Between now and early spring, Chicago would have to see almost 43 inches of snow to have the same amount it had last winter. But that’s unlikely, said Richard Castro, a meteorologist for the National Weather Service’s Chicago office.
After getting more than 50 inches of snowfall for four consecutive years, why was Chicago’s first real snow day halfway into the season?
The mildness comes from two weather systems: La Niña and the Arctic Oscillation.
At its very basic, La Niña is a polar jet stream from the Pacific Ocean that causes chilly winters. La Niña allows cold air to drop south into the Midwest, Castro said. “But there’s been a very persistent feature above Alaska that’s keeping cold air from dropping down here.”That feature: Arctic Oscillation, which refers to pressure patterns over the Arctic and has two phases, positive and negative.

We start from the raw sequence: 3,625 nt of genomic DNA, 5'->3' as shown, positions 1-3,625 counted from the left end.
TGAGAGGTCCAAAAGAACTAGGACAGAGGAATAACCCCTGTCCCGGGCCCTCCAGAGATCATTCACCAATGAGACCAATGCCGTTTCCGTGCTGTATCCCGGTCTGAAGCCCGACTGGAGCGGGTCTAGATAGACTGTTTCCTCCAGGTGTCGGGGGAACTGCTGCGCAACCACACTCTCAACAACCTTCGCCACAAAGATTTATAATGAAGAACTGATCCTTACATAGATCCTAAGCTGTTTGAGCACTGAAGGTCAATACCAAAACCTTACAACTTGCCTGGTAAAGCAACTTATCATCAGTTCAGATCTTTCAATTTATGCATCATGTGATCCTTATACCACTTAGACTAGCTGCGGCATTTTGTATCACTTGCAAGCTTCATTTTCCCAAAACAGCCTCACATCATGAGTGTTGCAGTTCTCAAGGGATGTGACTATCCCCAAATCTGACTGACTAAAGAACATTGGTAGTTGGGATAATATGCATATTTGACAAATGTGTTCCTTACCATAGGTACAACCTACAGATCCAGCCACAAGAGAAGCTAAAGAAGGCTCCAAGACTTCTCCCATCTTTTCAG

Castro said it’s in a positive phase this year. This means less pressure at the polar region, which moves storms toward the north.
Since 2000, Chicago had comparatively cold winters as well as mild ones, but it’s not that unusual.
“It’s all over the map,” Castro said. “It fits the theme as how variable the weather patterns can be in this part of the country.”
To get more details, read Castro’s article about this year’s mild winter.